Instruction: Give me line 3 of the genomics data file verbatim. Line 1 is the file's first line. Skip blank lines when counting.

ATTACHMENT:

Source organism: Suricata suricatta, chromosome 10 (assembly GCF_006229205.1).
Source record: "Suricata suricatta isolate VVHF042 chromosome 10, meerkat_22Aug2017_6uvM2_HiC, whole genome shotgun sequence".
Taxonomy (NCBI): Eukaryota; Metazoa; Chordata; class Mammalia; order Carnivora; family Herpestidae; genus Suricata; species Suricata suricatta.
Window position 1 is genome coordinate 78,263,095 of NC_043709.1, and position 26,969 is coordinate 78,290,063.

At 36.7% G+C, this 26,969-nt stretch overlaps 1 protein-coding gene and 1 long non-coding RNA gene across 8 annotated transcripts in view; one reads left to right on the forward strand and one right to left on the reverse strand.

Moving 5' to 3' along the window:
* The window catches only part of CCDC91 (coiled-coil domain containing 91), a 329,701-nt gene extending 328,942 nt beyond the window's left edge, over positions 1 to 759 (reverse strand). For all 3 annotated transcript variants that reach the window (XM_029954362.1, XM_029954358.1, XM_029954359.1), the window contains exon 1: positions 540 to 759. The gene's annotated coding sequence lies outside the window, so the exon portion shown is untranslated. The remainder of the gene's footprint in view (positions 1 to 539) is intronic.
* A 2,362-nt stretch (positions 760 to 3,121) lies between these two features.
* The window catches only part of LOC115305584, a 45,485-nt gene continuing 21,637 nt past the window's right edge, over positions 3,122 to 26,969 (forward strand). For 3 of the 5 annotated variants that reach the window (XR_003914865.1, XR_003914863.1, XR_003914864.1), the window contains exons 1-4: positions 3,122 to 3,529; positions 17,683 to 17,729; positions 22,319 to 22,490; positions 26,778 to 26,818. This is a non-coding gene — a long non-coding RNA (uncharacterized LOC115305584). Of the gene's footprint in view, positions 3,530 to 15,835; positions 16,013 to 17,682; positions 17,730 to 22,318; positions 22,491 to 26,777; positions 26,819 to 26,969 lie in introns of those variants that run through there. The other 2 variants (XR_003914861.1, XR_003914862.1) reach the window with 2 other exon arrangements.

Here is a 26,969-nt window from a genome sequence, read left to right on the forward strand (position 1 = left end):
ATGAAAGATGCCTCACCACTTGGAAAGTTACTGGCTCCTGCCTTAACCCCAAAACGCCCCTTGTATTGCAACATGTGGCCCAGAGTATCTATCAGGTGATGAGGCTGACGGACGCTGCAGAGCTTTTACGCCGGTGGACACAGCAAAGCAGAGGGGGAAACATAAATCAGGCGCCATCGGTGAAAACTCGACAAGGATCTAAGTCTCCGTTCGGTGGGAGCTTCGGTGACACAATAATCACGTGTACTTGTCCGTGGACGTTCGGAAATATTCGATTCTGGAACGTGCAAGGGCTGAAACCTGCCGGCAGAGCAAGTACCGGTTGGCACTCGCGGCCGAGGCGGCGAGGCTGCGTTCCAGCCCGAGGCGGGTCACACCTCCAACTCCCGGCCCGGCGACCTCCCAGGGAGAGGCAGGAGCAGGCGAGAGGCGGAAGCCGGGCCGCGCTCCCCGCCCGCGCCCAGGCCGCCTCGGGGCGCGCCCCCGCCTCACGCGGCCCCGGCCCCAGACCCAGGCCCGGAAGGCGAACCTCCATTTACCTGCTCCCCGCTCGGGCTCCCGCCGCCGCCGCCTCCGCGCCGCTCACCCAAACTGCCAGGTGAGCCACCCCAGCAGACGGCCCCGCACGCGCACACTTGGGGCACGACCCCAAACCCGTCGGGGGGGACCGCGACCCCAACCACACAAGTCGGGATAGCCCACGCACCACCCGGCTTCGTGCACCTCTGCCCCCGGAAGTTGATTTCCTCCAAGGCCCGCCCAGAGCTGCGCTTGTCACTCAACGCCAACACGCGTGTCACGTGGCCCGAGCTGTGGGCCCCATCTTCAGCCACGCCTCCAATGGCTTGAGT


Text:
Taxonomy (NCBI): Eukaryota; Metazoa; Chordata; class Mammalia; order Carnivora; family Herpestidae; genus Suricata; species Suricata suricatta.